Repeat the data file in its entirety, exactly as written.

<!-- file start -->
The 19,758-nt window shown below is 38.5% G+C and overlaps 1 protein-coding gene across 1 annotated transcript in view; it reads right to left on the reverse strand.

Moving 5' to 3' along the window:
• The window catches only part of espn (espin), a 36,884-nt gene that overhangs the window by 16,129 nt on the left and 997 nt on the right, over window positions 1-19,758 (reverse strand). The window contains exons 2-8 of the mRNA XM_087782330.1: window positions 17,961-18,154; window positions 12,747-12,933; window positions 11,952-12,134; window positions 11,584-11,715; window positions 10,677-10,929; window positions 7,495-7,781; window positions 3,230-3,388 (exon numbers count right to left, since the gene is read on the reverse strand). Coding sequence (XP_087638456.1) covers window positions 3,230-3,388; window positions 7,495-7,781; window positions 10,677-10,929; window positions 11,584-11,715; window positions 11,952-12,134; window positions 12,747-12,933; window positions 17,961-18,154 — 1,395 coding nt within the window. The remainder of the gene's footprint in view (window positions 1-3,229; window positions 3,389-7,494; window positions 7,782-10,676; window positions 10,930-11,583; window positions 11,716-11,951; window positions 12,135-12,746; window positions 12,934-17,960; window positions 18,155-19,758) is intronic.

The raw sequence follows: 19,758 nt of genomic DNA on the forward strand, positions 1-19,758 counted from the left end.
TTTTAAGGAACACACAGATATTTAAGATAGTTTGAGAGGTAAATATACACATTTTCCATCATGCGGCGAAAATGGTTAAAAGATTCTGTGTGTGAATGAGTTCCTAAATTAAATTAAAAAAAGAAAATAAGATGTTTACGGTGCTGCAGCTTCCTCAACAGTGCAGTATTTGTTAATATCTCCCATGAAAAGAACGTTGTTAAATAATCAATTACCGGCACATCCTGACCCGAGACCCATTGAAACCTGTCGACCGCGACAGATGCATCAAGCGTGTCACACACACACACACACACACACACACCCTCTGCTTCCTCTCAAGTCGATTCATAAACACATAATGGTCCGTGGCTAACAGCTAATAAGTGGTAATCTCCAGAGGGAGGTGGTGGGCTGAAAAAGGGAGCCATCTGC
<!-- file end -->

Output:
The 19,758-nt window shown below is 38.5% G+C and overlaps 1 protein-coding gene across 1 annotated transcript in view; it reads right to left on the reverse strand.

Moving 5' to 3' along the window:
• The window catches only part of espn (espin), a 36,884-nt gene that overhangs the window by 16,129 nt on the left and 997 nt on the right, over window positions 1-19,758 (reverse strand). The window contains exons 2-8 of the mRNA XM_087782330.1: window positions 17,961-18,154; window positions 12,747-12,933; window positions 11,952-12,134; window positions 11,584-11,715; window positions 10,677-10,929; window positions 7,495-7,781; window positions 3,230-3,388 (exon numbers count right to left, since the gene is read on the reverse strand). Coding sequence (XP_087638456.1) covers window positions 3,230-3,388; window positions 7,495-7,781; window positions 10,677-10,929; window positions 11,584-11,715; window positions 11,952-12,134; window positions 12,747-12,933; window positions 17,961-18,154 — 1,395 coding nt within the window. The remainder of the gene's footprint in view (window positions 1-3,229; window positions 3,389-7,494; window positions 7,782-10,676; window positions 10,930-11,583; window positions 11,716-11,951; window positions 12,135-12,746; window positions 12,934-17,960; window positions 18,155-19,758) is intronic.

The raw sequence follows: 19,758 nt of genomic DNA on the forward strand, positions 1-19,758 counted from the left end.
TTTTAAGGAACACACAGATATTTAAGATAGTTTGAGAGGTAAATATACACATTTTCCATCATGCGGCGAAAATGGTTAAAAGATTCTGTGTGTGAATGAGTTCCTAAATTAAATTAAAAAAAGAAAATAAGATGTTTACGGTGCTGCAGCTTCCTCAACAGTGCAGTATTTGTTAATATCTCCCATGAAAAGAACGTTGTTAAATAATCAATTACCGGCACATCCTGACCCGAGACCCATTGAAACCTGTCGACCGCGACAGATGCATCAAGCGTGTCACACACACACACACACACACACACACCCTCTGCTTCCTCTCAAGTCGATTCATAAACACATAATGGTCCGTGGCTAACAGCTAATAAGTGGTAATCTCCAGAGGGAGGTGGTGGGCTGAAAAAGGGAGCCATCTGC